By Stephan Wolf, CEO of the Global Legal Entity Identifier Foundation (GLEIF)
In June 2014 the Financial Stability Board (FSB) reiterated that global adoption of the Legal Entity Identifier (LEI) underpins “multiple financial stability objectives” such as, for example, improved risk management in firms as well as better assessment of micro and macro prudential risks. As a result, it promotes market integrity while containing market abuse and financial fraud. Last but not least, LEI rollout “supports higher quality and accuracy of financial data overall”. In short, the LEI is a public good that provides open and reliable data for unique identification management.
The LEI is a 20-digit, alpha-numeric code based on the ISO 17442 standard developed by the International Organization for Standardization. It connects to key reference information that enables clear and unique identification of legal entities participating in financial transactions. The reference data provides the information on a legal entity identifiable with an LEI. Simply put, the publicly available LEI data pool can be regarded as a global directory, which greatly enhances transparency in the global marketplace.
The Global LEI System is composed of three tiers:
- Regulatory Oversight Committee: A group of over 60 public authorities from more than 40 countries established in January 2013 to coordinate and oversee a worldwide framework of legal entity identification, the Global LEI System.
- Global LEI Foundation (GLEIF): Founded by the FSB in June 2014, GLEIF is a not-for-profit organization created to support the implementation and use of the LEI. GLEIF services ensure the operational integrity of the Global LEI System.
- LEI issuing organizations: LEI issuers – also referred to as Local Operating Units – supply registration, renewal and other services, and act as the primary interface for legal entities wishing to obtain an LEI.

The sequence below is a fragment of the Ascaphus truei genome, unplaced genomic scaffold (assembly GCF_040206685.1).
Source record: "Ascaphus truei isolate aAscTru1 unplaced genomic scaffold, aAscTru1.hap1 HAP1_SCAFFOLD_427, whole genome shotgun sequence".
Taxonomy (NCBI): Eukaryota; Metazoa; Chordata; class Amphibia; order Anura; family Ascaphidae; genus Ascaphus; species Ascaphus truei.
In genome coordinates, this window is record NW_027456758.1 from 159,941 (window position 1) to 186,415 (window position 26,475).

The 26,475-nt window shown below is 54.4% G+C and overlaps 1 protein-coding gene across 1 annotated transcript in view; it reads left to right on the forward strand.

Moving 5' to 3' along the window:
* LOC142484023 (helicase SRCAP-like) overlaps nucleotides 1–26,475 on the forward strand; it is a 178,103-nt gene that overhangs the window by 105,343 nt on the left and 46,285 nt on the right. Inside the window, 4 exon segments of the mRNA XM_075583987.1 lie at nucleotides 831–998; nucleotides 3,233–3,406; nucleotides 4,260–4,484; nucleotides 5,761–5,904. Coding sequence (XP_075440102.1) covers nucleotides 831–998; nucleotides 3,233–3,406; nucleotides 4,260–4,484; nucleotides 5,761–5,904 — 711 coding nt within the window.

Find and use LEI data free of charge: GLEIF makes available the Global LEI Index
Normally, identification management is a time-consuming, costly and complex task; most organizations do not yet maintain a single database supplying up to date reference to existing or prospective clients, business partners and counterparties. Instead, information available to businesses is often distributed across multiple, siloed databases in a non-standardized manner.
To illustrate the point: within one organization, the compliance department might store information on a business partner using its full legal name while the treasury department lists the same entity under an acronym or its stock exchange symbol. Other information such as, for example, the business partner’s address may have been updated regularly, occasionally or not at all. This makes it difficult – or even impossible without manual intervention – to clearly identify a counterparty. The situation is exacerbated if the aim is to clarify the identity of a counterparty that one has not previously transacted with.
The publicly available LEI data pool, by contrast, is a unique key to standardized information on legal entities globally. The data is registered and regularly verified according to protocols and procedures established by the LEI Regulatory Oversight Committee.